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Natural Candy Making

Happy December! With warm weather becoming an increasingly distant memory, it’s now the time of year when having the oven or stove on is finally a pleasure in and of itself, rather than a means to an end. The holidays are a time for a particular kind of culinary creativity, sparking inspiration to try our hand at homemade anything-and-everything to share with loved ones. Not to mention indulging our own sweet tooth...quality control is important, after all!

Many of you undoubtedly have holiday candy recipes on hand that have been passed down through the generations. But if you’re an intrepid first-generation culinarian, or you’re simply looking for something new and different, read on for a whirlwind tour of natural candy-making. In the space available, I’ll offer recipes for a few types of candy; for others, I’ll give you an overview of the topic and point you to resources where you can find recipes and more information.

How to Adapt Recipes
What if you have a favorite recipe that doesn’t quite meet your natural foods standards? In many cases, you can substitute natural ingredients without much trouble. If you are trying to avoid the following ingredients, here are some suggestions for alternatives:

Corn Syrup
Many candy recipes include corn syrup. This is not just for sweetness; it also acts as an interfering agent, meaning it prevents the other sugars in the recipe from recrystallizing after melting, thereby creating an undesirable grainy texture in your candy. However, you can use an alternative interfering agent. Acids also serve this purpose, so consider using your regular sugar and adding a small amount of lemon juice, vinegar, or cream of tartar. (Recipes I’ve seen call for anywhere between a drop and a teaspoon.) Be careful if you do this, though, because it causes the cooking time to have a greater effect on the final texture. Another alternative is to substitute honey or molasses for corn syrup. This will, of course, impart a different flavor to your final product, so be sure to factor that into your decision.

Coating chocolate
If you’re going to dip candy, pretzels, or fruit in chocolate, you might encounter a product called coating chocolate, or see a recipe that involves melting chocolate together with shortening. These products are often highly processed or include artificial ingredients. But there are alternatives! You can absolutely use natural chocolate to enrobe your delicacies. If appearance is a secondary consideration, you can just melt the chocolate in the microwave or a double-boiler and go for it. (Stir frequently; especially in the microwave, chocolate can burn in less than a minute!) If you’re going for a professional appearance and want the chocolate to come out shiny and have a nice snap, you’ll need to temper it when you melt it. That extra step is why there are shortcut products on the market, such as coating chocolate, but tempering is worth the extra effort if you desire a natural product. There are several ways you can temper chocolate at home; for a simple method, check out the following website:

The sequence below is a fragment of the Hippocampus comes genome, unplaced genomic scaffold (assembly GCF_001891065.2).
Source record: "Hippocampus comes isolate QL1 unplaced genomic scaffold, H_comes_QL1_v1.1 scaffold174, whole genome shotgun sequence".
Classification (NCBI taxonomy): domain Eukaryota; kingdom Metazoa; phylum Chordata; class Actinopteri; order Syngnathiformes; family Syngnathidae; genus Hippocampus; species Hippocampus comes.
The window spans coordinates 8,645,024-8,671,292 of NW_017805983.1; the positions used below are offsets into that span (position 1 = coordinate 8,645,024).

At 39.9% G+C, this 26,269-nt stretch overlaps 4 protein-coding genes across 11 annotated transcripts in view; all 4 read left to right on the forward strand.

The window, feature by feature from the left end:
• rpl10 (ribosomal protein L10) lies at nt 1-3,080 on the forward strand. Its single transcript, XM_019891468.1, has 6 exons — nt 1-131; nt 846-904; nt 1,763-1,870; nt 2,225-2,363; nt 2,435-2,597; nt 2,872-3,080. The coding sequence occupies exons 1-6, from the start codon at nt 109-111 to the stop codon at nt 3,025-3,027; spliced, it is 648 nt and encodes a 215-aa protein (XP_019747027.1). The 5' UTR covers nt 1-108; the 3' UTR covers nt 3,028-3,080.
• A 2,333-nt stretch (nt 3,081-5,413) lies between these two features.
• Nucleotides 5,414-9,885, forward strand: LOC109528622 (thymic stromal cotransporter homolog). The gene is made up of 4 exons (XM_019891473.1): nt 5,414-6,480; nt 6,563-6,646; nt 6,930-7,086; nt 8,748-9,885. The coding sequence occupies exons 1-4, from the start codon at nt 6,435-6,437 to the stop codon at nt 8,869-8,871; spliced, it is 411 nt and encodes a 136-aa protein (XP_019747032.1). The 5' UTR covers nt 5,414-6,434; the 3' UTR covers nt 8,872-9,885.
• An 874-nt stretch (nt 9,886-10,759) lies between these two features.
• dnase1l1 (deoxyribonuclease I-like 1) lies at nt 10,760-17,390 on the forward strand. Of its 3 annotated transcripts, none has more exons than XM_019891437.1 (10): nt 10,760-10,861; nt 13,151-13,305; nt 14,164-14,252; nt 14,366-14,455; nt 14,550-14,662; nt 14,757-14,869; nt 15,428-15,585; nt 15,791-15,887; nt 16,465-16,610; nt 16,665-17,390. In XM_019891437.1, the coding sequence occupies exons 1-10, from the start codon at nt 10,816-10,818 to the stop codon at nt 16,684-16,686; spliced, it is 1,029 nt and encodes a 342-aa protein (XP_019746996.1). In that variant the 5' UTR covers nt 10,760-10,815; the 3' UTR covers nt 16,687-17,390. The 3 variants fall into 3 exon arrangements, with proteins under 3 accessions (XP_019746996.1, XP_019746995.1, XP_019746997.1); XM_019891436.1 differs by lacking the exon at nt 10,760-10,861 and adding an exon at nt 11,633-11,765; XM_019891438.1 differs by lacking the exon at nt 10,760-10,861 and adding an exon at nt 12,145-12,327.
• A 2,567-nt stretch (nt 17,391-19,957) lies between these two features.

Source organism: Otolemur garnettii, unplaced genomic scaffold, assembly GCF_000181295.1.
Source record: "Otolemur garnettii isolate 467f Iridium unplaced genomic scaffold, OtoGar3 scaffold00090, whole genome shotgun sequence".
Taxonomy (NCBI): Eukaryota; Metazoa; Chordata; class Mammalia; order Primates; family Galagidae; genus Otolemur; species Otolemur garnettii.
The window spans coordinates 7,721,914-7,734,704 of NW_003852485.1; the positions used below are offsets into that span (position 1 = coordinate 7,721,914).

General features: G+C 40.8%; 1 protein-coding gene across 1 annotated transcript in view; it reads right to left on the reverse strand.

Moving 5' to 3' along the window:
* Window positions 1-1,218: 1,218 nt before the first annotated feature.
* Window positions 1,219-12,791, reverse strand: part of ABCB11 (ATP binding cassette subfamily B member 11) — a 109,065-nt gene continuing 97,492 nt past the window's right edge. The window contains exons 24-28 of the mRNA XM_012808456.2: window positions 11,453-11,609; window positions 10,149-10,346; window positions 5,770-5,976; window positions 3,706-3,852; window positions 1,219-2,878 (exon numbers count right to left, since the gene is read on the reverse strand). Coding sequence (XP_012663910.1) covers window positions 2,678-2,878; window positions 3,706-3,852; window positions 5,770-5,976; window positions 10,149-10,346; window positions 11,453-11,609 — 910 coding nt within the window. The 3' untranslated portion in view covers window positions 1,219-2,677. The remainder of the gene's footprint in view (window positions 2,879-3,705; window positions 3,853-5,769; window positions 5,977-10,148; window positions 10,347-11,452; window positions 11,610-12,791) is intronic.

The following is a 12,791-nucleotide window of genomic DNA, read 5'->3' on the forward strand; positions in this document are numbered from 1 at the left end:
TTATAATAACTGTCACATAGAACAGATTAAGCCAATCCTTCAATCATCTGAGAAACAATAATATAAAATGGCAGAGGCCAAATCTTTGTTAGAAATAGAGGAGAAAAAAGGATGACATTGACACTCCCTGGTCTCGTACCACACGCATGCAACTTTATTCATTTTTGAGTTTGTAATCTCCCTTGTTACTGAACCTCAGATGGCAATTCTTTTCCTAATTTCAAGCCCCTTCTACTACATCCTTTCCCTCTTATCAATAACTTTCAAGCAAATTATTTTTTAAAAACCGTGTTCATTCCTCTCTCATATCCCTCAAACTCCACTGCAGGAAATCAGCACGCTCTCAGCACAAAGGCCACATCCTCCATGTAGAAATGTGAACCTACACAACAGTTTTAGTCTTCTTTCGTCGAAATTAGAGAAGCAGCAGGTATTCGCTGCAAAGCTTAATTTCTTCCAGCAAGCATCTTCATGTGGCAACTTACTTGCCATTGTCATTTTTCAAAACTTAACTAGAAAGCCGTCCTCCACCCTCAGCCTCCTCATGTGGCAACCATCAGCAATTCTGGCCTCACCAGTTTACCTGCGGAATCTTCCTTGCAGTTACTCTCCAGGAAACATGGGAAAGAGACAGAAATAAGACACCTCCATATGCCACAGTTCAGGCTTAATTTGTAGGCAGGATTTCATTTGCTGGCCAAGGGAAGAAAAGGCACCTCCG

If you’re vegan or lactose-intolerant, you have options for sweeteners and fats! If you’re looking for a liquid alternative to corn syrup but don’t want to use honey, try maple syrup. For caramels, use coconut milk in place of cream. For chocolate ganache, you can use soy milk or soy creamer. Instead of butter, try vegan margarine or coconut oil.

Maple Sugar Candy
There’s nothing quite like real maple syrup. And if you’re a fan of maple syrup, but don’t want to wait until it’s pancake time, maple sugar candy is a great way to get your fix. That little leaf-shaped melt-in-your-mouth delicacy is made almost by magic. And it’s vegan and gluten-free! You need only one ingredient: maple syrup. It’s hard to get more natural or more simple! You create a basic transformation in that single ingredient. This is hardly a recipe so much as a formula. In a large pot, boil two cups of maple syrup on the stove until a candy thermometer reaches 233ºF. Turn off the heat, and let it cool without stirring until it reaches 110ºF. Stir madly for several minutes until the mixture transforms into a crystalline texture. Pour into molds or roll into balls, and let it set up. Yes, that’s really all! (Adapted from

Sugar + Dairy: A Winning Combination
With only a slightly longer ingredient list, let’s move on to caramel and toffee. Technically speaking, the difference between caramel and toffee is the moisture content when they are finished cooking. Caramel is usually made with cream, and sometimes additional butter; toffee is often made with just butter, rather than cream. Toffee is more brittle than caramel, brought up to a higher temperature so more of the moisture cooks off.

For a warm and cozy caramel candy, give this a try:

Honey Cinnamon Caramels